Read our August issues online. Then imagine reflecting on the Gospel message and the suggested questions with parish members or friends or family. Jesus guarantees that when two or three gather in his name, he is there with us. We can trust his word.

Try Sunday by Sunday. If you want to order, please call 800-232-5533. Or go online at goodgroundpress.com.

If you are not ready to order, let us send you sample copies you can share with potential group members. We are happy to do that at no charge. Just call Good Ground Press at 800-232-5533.

Faith moves mountains. Let us keep each other in prayer.

Gospel Reflection for August 11, 2019, 19th Sunday Ordinary Time

7 Aug

Scripture Readings: Wisdom 18.6-9; Hebrews 11.1-2, 8-19; Luke 12.32-48

“Bear this in mind: If a householder could know just when the thief would break in, the householder would never leave the house to be broken into! You have to be ready the same way, for the Son of Man will come at an hour you don’t expect.” – Luke 12.39-40

Many early Christians expected Jesus’ second coming in glory in their lifetimes. Luke’s audience has grown weary of waiting and raised questions about what commitments are of ultimate worth. Jesus’ exhortations in Sunday’s gospel encourage his disciples and us.

An element of surprise pervades the sayings. Jesus counsels us to keep our lamps burning. The kingdom may startle us, erupting as suddenly as a thief breaking in. Luke refuses to calculate when Jesus will appear in glory. We Christians cannot set any end-time clock. No, Jesus admonishes. Stay alert! Establish inexhaustible accounts in the heavens. Feed the hungry, heal the sick, free the oppressed. We have Jesus’ promise that the householder who returns and finds these works going on will seat us at table and serve us.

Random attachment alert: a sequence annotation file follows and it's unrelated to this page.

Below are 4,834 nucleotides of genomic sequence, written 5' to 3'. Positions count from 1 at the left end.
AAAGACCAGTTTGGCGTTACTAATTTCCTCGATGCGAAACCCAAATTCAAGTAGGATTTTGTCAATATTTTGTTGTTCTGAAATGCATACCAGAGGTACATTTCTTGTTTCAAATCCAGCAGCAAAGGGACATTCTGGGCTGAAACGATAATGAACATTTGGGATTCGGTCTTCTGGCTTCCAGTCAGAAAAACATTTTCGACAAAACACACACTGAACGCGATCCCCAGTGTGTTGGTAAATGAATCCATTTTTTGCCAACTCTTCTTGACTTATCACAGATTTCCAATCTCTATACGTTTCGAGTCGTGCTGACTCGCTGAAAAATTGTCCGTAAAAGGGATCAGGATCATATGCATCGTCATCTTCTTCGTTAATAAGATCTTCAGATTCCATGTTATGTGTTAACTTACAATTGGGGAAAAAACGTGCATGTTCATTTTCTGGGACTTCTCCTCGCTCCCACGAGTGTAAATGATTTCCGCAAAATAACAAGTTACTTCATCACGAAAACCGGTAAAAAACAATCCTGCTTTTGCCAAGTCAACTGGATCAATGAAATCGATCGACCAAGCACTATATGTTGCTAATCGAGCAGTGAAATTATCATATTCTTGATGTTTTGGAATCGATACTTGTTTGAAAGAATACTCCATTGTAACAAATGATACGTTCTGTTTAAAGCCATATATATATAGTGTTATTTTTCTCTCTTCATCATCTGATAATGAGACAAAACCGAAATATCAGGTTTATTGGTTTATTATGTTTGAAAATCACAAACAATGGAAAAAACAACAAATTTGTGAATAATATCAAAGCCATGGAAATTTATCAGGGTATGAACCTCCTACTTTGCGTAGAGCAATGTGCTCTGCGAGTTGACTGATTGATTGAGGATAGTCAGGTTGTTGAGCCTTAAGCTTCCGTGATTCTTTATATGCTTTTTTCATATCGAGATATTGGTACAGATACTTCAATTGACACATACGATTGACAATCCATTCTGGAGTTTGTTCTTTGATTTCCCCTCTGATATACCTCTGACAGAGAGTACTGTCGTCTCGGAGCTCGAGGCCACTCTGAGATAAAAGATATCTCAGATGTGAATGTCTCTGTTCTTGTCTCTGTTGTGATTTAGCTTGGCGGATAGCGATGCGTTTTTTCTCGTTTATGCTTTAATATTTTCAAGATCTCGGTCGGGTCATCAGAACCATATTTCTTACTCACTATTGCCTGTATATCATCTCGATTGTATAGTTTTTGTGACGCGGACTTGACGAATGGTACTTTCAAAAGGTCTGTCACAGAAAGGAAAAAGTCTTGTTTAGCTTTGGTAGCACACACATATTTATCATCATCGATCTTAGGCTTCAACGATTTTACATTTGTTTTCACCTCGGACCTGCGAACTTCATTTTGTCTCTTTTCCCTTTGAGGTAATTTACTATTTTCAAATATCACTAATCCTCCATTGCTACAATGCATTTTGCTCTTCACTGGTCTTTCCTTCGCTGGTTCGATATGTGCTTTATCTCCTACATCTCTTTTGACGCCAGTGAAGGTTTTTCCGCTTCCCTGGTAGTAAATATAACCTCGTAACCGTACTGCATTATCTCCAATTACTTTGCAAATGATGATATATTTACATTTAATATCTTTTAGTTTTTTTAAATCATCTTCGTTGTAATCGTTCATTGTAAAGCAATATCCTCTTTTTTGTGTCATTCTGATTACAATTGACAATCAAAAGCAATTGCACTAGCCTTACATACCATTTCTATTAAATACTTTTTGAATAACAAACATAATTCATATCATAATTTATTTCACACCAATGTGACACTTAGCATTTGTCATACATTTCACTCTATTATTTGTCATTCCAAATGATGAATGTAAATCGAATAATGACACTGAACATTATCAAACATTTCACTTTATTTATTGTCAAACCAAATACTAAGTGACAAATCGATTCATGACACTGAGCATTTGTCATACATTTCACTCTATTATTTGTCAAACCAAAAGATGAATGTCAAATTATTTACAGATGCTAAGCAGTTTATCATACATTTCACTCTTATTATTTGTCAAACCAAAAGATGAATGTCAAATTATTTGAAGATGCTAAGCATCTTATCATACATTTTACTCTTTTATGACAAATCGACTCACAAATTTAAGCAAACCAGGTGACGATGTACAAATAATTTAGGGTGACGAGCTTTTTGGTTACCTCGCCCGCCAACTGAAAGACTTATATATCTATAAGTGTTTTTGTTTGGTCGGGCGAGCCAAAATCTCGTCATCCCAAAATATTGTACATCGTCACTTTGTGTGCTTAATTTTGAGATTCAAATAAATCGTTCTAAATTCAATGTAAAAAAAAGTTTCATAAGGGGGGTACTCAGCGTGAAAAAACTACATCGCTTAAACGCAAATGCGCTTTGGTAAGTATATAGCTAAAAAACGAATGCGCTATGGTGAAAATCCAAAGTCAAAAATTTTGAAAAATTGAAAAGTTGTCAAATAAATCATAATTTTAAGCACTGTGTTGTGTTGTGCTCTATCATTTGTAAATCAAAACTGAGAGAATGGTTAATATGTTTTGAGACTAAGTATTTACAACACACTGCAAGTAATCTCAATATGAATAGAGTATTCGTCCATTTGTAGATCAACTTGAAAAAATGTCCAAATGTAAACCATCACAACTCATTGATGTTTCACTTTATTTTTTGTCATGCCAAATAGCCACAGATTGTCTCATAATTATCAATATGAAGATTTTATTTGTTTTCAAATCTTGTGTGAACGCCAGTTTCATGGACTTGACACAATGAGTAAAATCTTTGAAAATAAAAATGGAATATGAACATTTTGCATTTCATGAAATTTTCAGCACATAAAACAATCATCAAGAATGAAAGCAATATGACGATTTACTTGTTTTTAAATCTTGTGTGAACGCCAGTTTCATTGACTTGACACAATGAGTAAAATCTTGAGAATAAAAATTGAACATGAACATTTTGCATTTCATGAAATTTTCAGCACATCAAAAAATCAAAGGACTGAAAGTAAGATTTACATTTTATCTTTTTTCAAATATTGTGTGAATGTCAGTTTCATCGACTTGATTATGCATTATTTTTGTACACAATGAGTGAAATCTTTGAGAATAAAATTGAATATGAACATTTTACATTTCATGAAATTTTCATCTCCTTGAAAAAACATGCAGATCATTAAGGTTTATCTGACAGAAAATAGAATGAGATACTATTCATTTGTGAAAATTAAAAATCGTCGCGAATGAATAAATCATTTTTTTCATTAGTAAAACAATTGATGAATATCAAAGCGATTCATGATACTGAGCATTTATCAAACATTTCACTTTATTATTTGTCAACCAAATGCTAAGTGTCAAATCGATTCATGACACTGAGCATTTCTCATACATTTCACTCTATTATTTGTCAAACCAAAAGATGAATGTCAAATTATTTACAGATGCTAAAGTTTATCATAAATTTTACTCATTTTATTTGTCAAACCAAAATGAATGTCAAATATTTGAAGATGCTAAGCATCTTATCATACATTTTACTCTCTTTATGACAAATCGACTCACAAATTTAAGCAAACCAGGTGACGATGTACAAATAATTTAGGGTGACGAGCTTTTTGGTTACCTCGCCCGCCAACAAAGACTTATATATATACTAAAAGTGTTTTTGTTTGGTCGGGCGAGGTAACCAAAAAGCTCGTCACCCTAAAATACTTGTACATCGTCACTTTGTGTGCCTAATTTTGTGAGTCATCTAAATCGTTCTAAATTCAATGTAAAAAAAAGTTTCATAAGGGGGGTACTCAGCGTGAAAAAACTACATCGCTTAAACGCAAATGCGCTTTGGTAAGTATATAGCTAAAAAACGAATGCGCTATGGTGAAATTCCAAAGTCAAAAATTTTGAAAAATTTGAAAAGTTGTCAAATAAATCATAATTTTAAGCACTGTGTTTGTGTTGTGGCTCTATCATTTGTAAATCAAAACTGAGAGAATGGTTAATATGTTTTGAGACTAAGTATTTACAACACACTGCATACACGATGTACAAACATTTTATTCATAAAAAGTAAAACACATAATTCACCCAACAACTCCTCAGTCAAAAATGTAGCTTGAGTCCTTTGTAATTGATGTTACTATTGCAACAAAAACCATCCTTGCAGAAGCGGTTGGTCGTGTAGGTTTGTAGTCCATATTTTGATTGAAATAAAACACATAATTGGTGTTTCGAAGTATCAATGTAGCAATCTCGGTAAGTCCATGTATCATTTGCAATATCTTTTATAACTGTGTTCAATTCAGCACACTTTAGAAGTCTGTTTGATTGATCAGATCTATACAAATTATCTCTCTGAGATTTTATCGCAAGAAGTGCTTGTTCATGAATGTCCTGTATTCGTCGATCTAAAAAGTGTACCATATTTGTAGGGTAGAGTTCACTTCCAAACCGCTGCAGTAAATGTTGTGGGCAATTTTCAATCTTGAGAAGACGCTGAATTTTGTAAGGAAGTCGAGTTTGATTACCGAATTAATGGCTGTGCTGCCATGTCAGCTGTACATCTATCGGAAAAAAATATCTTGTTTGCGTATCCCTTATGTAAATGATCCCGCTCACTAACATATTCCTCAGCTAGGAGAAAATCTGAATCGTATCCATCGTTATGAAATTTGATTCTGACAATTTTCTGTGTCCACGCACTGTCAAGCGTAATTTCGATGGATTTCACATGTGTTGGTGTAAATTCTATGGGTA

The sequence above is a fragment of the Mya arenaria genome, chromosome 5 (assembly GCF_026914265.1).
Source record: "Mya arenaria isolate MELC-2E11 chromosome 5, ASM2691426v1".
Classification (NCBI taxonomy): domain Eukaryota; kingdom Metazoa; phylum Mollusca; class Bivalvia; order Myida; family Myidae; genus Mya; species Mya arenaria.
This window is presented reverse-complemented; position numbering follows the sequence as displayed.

What in the way you live each day indicates where your heart is?


If you enjoy this Gospel Reflection, please visit the Sunday By Sunday page to order a subscription or to view sample issues. Start a small bible study. Be a leader.

Cultivating the Wisdom of Vatican II

31 Jul

Sister Joan has written five two-page summaries of the teaching of this extraordinary council. Click here to read and download this free online retreat. Find a friend to talk with. Or put a notice in your parish bulletin calling people together around this topic.

Gospel Reflection for July 14, 2019, 15th Sunday Ordinary Time

8 Jul

Sunday Readings: Deuteronomy 30.10-136)?4; Colossians 1.15-20; Luke 10.25-37

“Which of these three, in your opinion, was neighbor to the man who fell in with the robbers?”  – Luke 10.25-37

Compassion may be understood as the capacity to be attracted to and moved by the vulnerability of someone else. It requires the willingness to risk, to stop and share one’s strengths and vulnerability, rather than rushing on with our own preoccupations or stereotypes. As Jesus’ story shows, compassion is the opposite of a priest’s self-righteousness and a Levite’s apathy.

Compassion is a movement of the heart. It includes sensitivity to what is weak and wounded as well as the courage to allow oneself to be affected by another’s pain. Who can take away suffering without entering into it? How can we help to heal someone else’s wounds if we have not begun to accept our own. Compassion also demands action — the type that takes time or even makes time — to help change persons and structures that sometimes blindly exclude or marginalize.

What experiences in your life make it difficult to feel compassionate? What experiences have taught you compassion and the need to be less judgmental? 


If you enjoy this Gospel Reflection, please visit the Sunday By Sunday page to order a subscription or to view sample issues. Start a small bible study. Be a leader.

Gospel Reflection for July 7, 2019, 14th Sunday Ordinary Time

2 Jul

Sunday Readings: Isaiah 66.19-14; Galatians 6.14-18; Luke 10.1-9 

“Jesus appointed 72 other missionaries and sent them in pairs ahead of him to every town and place he intended to visit.”  – Luke 10.1

Jesus asks of new disciples the same radical, itinerant way of life he models on the way to Jerusalem. His followers will have no place to lay their heads, no duties more important than preaching the gospel and bringing its healing power among the people, and no family ties deeper than the faith that unifies those who believe in Jesus and do God’s will. Jesus advises no walking staff,  no traveling bag, no sandals, no visiting along the way. A disciple cannot posses much less than this. However, Jesus’ rules presume local communities of Christians that welcome the radical, itinerant missionaries. The greeting, “Peace to this house, is the test. Missionaries stay with anyone who reciprocates the greeting.

Who brought the good news of God’s nearness to you? To whom has you handed it on? 


If you enjoy this Gospel Reflection, please visit the Sunday By Sunday page to order a subscription or to view sample issues. Start a small bible study. Be a leader.